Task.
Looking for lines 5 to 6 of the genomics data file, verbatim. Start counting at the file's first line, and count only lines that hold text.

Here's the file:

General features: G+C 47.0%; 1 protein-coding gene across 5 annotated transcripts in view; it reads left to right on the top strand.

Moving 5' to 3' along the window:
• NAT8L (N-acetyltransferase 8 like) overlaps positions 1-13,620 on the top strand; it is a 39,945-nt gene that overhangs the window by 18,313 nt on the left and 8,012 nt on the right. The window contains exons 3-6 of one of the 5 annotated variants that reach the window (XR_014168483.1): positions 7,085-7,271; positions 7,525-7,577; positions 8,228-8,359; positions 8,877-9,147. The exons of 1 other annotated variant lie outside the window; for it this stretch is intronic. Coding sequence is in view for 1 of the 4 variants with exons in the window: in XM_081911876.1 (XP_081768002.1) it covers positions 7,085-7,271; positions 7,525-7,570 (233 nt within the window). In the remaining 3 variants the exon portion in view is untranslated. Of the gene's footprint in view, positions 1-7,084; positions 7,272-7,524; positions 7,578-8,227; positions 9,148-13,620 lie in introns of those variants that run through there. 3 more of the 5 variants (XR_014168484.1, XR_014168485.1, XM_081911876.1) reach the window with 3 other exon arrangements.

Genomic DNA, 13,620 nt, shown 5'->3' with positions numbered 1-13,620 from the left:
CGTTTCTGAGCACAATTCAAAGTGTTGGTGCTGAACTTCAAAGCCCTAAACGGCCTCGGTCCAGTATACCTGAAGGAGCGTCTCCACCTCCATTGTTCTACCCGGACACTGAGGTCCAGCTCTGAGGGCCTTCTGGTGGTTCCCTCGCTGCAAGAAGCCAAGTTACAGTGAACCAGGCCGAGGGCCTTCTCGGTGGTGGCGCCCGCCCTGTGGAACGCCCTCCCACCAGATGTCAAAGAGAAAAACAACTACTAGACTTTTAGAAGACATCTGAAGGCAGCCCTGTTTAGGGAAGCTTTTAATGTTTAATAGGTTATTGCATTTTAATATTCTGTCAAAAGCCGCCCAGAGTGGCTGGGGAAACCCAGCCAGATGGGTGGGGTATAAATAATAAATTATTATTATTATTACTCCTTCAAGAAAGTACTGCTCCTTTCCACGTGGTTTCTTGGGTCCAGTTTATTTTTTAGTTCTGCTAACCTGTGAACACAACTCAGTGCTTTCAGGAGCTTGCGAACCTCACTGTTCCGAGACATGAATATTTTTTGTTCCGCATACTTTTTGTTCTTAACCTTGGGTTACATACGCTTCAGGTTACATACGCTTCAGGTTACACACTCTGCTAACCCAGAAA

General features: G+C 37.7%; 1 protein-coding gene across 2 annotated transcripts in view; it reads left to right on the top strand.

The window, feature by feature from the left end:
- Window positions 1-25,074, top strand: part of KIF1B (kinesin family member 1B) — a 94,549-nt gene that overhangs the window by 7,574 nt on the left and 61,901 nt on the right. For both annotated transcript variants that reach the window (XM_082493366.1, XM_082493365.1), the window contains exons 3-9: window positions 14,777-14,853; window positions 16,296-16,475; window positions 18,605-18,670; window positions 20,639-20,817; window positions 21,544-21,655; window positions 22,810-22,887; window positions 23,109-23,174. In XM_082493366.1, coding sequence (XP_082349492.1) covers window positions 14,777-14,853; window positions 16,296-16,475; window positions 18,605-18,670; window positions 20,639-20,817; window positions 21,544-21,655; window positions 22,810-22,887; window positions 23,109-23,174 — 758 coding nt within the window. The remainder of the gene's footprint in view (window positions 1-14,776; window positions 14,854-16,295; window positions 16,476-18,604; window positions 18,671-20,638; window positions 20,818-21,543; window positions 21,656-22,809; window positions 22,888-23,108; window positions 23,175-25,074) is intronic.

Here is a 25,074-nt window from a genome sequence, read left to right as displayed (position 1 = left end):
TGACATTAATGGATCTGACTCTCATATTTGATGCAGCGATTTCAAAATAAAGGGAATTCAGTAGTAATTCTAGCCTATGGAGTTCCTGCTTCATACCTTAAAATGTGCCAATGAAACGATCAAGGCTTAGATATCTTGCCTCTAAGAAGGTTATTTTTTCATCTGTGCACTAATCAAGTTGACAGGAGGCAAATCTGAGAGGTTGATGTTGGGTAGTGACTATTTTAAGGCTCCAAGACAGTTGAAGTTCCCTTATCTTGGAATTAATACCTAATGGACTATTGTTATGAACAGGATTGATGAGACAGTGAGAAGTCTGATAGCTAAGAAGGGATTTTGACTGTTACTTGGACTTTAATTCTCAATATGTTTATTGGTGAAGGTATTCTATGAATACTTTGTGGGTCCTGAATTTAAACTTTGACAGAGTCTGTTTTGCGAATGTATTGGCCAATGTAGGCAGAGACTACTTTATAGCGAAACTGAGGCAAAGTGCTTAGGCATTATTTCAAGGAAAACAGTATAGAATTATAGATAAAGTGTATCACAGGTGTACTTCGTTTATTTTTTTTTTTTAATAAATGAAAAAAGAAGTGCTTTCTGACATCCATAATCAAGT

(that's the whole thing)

CGTTTCTGAGCACAATTCAAAGTGTTGGTGCTGAACTTCAAAGCCCTAAACGGCCTCGGTCCAGTATACCTGAAGGAGCGTCTCCACCTCCATTGTTCTACCCGGACACTGAGGTCCAGCTCTGAGGGCCTTCTGGTGGTTCCCTCGCTGCAAGAAGCCAAGTTACAGTGAACCAGGCCGAGGGCCTTCTCGGTGGTGGCGCCCGCCCTGTGGAACGCCCTCCCACCAGATGTCAAAGAGAAAAACAACTACTAGACTTTTAGAAGACATCTGAAGGCAGCCCTGTTTAGGGAAGCTTTTAATGTTTAATAGGTTATTGCATTTTAATATTCTGTCAAAAGCCGCCCAGAGTGGCTGGGGAAACCCAGCCAGATGGGTGGGGTATAAATAATAAATTATTATTATTATTACTCCTTCAAGAAAGTACTGCTCCTTTCCACGTGGTTTCTTGGGTCCAGTTTATTTTTTAGTTCTGCTAACCTGTGAACACAACTCAGTGCTTTCAGGAGCTTGCGAACCTCACTGTTCCGAGACATGAATATTTTTTGTTCCGCATACTTTTTGTTCTTAACCTTGGGTTACATACGCTTCAGGTTACATACGCTTCAGGTTACACACTCTGCTAACCCAGAAA

General features: G+C 37.7%; 1 protein-coding gene across 2 annotated transcripts in view; it reads left to right on the top strand.